By Adriane Heins
LCMS President Rev. Dr. Matthew C. Harrison wrote in a March 24 “op-ed” that he understands that many are tired of hearing in the news about Hobby Lobby, an arts-and-crafts retailer and Conestoga Wood Specialties, a wood-cabinet manufacturer.
Representatives from both organizations appeared before the United States Supreme Court Tuesday, March 25, after filing a case against the Obama administration’s Affordable Care Act and its accompanying Health and Human Services’ mandate. (To read a related Religion News Service story, click here.)
The owners of both companies believe that the act, as well as the mandate, violates their religious beliefs by requiring them to include contraception and abortifacients in the “preventative services” section of their companies’ health-care plans.
And Harrison wrote that he believes that, too.
Titled “Tired of Hobby Lobby?,” the March 24 op-ed encourages LCMS members specifically and Americans in general not to grow weary from discussing these issues.
“They [Hobby Lobby, the HHS mandate, etc.] matter because your country — the United States of America — was founded on the principle that you were born with certain rights: the rights to seek and follow truth, to live according to your beliefs, to worship freely,” Harrison wrote. “And no one, not even the government, gets to tell you how to do that.”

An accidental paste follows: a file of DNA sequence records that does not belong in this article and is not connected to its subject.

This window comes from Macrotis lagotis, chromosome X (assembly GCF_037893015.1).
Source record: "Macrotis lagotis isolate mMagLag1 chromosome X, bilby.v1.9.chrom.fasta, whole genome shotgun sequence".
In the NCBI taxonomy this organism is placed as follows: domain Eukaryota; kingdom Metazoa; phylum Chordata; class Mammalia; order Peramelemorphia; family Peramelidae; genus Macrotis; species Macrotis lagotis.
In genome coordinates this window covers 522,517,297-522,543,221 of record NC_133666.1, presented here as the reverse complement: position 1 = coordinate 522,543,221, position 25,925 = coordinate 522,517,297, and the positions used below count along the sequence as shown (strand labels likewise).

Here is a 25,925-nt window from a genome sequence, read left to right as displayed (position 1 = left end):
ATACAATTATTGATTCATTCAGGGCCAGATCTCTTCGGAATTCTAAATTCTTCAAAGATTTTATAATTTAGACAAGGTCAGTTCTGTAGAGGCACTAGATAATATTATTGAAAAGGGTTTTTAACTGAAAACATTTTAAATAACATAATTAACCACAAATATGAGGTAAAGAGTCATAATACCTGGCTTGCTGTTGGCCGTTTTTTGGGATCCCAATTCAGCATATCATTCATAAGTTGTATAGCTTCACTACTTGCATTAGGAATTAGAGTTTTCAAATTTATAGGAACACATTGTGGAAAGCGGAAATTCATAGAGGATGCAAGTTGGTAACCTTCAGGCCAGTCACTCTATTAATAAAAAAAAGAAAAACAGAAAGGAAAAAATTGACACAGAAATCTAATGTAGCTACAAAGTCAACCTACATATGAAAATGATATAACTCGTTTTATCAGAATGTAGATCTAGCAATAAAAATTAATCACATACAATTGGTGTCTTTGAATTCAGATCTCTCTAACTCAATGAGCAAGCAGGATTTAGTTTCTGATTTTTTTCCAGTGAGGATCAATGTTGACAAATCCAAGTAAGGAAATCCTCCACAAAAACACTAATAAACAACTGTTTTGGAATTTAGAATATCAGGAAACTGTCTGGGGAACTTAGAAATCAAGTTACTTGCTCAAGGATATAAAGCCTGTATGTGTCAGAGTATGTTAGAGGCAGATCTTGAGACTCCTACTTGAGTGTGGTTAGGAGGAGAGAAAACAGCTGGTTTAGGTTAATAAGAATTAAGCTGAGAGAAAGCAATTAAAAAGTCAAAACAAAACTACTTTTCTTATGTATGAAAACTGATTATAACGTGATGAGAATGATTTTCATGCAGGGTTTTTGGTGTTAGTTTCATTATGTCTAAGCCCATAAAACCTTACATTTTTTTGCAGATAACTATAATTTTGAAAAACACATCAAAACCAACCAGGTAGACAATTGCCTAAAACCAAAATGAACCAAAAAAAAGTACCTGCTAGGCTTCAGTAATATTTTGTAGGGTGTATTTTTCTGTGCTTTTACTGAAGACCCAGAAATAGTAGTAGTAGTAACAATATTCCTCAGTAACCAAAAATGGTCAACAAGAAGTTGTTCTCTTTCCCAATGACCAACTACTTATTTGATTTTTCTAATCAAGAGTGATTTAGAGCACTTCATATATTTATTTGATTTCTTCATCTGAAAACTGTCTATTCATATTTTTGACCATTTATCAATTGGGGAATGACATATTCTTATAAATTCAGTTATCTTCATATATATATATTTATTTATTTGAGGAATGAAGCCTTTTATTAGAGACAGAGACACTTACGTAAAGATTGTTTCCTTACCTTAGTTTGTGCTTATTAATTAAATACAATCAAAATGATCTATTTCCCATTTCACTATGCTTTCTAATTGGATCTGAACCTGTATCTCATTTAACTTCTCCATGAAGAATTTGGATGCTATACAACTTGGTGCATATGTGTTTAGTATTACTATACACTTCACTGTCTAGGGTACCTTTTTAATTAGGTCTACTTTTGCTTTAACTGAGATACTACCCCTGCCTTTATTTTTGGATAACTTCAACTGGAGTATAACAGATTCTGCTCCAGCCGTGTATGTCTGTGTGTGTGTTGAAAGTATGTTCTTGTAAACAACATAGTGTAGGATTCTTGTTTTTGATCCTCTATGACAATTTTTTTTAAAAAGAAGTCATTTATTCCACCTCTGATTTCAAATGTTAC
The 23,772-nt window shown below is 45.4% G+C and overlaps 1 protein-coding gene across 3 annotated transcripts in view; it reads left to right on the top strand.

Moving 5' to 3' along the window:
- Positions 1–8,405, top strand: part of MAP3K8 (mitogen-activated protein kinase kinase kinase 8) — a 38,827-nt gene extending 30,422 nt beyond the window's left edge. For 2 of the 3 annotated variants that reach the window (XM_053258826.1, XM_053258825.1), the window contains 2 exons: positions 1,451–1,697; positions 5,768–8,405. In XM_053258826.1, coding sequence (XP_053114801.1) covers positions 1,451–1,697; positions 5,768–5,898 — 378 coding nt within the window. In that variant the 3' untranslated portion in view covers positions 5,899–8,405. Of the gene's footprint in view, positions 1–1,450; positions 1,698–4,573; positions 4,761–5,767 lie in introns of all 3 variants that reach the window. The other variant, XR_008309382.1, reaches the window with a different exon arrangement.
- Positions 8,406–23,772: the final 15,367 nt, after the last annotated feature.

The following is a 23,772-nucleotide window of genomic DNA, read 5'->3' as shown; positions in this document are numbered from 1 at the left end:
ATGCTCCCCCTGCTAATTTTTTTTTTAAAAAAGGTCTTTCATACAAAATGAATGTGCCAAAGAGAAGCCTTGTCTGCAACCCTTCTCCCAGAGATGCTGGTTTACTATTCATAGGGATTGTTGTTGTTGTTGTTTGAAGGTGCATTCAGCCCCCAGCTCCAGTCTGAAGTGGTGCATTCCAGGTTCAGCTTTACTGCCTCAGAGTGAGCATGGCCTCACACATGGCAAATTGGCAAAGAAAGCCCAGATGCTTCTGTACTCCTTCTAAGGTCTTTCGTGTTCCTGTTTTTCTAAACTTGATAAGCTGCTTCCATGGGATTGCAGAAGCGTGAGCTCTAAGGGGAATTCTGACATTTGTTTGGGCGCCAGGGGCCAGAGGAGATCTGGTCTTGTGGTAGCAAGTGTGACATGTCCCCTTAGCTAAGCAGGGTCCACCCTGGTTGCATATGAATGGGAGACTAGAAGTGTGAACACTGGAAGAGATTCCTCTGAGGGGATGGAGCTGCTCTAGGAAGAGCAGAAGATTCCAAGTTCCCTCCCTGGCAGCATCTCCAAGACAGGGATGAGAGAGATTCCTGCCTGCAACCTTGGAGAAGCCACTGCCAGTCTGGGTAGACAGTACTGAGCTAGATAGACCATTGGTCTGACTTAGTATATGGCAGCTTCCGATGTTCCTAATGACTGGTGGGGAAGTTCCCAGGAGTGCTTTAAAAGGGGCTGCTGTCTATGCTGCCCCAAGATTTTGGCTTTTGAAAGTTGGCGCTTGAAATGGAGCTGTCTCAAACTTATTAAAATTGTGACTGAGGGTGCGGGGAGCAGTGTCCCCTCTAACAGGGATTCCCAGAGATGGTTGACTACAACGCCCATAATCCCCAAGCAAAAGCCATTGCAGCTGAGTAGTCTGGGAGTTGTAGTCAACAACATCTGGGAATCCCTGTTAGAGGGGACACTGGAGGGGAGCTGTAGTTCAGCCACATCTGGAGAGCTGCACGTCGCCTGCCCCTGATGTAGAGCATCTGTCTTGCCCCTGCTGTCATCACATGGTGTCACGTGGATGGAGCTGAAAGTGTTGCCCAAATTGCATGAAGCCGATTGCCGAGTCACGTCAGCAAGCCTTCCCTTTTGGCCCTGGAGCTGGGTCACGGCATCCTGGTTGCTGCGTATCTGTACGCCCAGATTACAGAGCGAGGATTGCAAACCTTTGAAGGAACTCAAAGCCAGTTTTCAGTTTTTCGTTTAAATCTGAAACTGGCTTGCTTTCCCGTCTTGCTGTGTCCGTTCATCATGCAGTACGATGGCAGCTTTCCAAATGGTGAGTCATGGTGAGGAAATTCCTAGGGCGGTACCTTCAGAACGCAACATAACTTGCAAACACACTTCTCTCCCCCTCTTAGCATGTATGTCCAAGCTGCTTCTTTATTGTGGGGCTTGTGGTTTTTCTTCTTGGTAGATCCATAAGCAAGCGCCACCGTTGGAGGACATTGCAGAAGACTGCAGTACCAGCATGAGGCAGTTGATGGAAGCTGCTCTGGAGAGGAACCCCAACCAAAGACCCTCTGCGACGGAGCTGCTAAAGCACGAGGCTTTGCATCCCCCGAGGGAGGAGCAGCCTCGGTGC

Harrison has been deliberate in voicing his concern with the HHS mandate and its infringement on the rights of Americans. On Feb. 16, 2012, he appeared on a panel with other clergy before the House Committee on Oversight and Government Reform, discussing those issues as well as Americans’ rights to religious freedom.
And his views haven’t changed.
“The government’s distinctions under the mandate don’t make sense. The government does not get to reduce God and the way in which He works down to what happens only in church or worship,” Harrison wrote. “By its definition, religious liberty stipulates that a church — not the government — must be permitted to form its own definition and its own boundaries.”
Encouraging the church and all Americans to stand firm in the support of freedom, Harrison concluded, “Friends, we may be weary. We may be tired. But we must stand together to protect our God-given right to religious liberty. This mandate threatens not only those whose religions specifically compel them to oppose it, but all Americans. We cannot allow our government to define the content of our beliefs or the degree of their significance.”
The “Tired of Hobby Lobby?” op-ed in its entirety also is available at lcms.org/freetobefaithful.
Adriane Heins is executive editor of The Lutheran Witness.
Updated March 27, 2014